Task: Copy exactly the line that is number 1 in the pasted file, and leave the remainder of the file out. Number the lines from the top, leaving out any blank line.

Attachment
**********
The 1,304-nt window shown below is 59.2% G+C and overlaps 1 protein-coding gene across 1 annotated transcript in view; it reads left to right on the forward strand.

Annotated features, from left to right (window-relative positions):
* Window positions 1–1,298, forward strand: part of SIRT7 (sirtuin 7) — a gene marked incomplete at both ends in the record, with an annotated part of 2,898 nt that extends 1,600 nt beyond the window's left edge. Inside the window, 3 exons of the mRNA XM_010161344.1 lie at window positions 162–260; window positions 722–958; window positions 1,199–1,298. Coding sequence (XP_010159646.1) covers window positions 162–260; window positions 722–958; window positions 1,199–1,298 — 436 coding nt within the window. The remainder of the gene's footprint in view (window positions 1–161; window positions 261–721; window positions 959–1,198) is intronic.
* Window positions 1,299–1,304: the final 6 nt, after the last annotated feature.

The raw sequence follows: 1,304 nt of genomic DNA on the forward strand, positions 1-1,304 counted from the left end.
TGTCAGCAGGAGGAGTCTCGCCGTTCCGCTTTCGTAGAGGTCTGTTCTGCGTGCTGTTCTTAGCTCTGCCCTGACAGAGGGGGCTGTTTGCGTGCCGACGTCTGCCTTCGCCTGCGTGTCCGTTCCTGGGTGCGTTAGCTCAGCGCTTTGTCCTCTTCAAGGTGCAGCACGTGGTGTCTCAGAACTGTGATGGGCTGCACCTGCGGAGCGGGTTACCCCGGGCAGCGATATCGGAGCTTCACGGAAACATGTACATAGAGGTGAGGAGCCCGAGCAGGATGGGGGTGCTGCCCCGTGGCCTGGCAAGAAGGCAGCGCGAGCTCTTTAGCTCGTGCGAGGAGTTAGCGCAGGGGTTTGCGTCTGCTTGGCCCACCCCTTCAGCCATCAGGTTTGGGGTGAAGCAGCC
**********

The 1,304-nt window shown below is 59.2% G+C and overlaps 1 protein-coding gene across 1 annotated transcript in view; it reads left to right on the forward strand.